Heritage Lab CIC is bidding to save Pugin’s Grade II listed Granville Hotel in Ramsgate, Kent from disappearing into obscurity.
Heritage Lab has a legal agreement with the owner to buy the 999-year leasehold to the seafront Granville Bars. It has a year in which to raise the £485,000 needed to complete the deal and kick start their plans to transform it into a thriving creative hub and world class events space.
“We want to unleash creative potential by restoring Ramsgate’s heritage buildings,” said Rob Kenyon, CEO and founder of Heritage Lab CIC.
“We now know that this incredible Pugin building can be saved for ever, have a productive future and once again be the focal point for the community. This is the first of our Curiously Creative projects and with the support of the community and our supporters, we know we can make this happen.”
Nick Dermott, Chairman, The Pugin Society, said: “The formerly palatial Granville Hotel represents an extremely rare example of Edward Pugin working in the commercial sphere. The remaining spaces still clearly express Pugin’s grand ambitions, and his architectural panache.
“The spaces at the former Granville Hotel have not been seen by the public in 30 years. Their reopening would greatly enhance Ramsgate’s facilities while revealing important historic spaces not seen for a generation.”
Pugin’s Chambers will bring life and light back into this architectural gem, designed and built in 1867 by Edward Welby Pugin, and return it into productive use for the benefit of local people.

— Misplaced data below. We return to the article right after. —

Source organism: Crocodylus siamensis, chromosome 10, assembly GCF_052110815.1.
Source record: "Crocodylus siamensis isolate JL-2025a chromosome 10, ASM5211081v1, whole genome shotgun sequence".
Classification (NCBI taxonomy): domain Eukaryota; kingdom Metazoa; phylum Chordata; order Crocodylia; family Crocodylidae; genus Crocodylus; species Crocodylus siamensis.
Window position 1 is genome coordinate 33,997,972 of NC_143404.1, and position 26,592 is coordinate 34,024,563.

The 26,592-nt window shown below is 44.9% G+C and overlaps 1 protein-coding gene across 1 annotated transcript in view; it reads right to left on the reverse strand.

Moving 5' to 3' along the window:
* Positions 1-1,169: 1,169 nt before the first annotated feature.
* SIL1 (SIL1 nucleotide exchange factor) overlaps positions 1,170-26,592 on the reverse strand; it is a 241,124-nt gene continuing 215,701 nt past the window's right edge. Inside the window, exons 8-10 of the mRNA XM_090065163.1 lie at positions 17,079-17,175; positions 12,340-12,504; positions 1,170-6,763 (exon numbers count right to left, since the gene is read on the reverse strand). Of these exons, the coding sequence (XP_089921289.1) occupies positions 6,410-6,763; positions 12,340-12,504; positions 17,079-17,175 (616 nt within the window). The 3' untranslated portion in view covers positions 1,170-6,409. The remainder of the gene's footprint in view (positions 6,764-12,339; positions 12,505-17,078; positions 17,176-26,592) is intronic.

Once a major Ramsgate and UK landmark, the treasures behind its boarded-up façade have been forgotten for over 30 years. All that remains internally of its glorious past is a sequence of spectacular, yet derelict, sea facing public rooms. Regularly visited by princes and princesses, grand dukes, lords & ladies, writers, actors and the rich and famous from all over Europe, the Granville Hotel guest list represents a “who’s who” of the late 19th and early 20th centuries. With 26 spas and baths, a marble skating ring, theatre and ballroom, it was the premier destination of its day, with guests arriving on the privately chartered first class ‘Granville Express’ train from London.
It was commandeered as a military hospital for the Canadian Government in the first World War, and medical officers who served there include the first Canadian to be awarded the Victoria Cross and a future Nobel laureate.
Later in the 20 th century it was more widely known as a ballroom dancing venue and the Cave jazz club. Its public bar closed for the final time in 1991.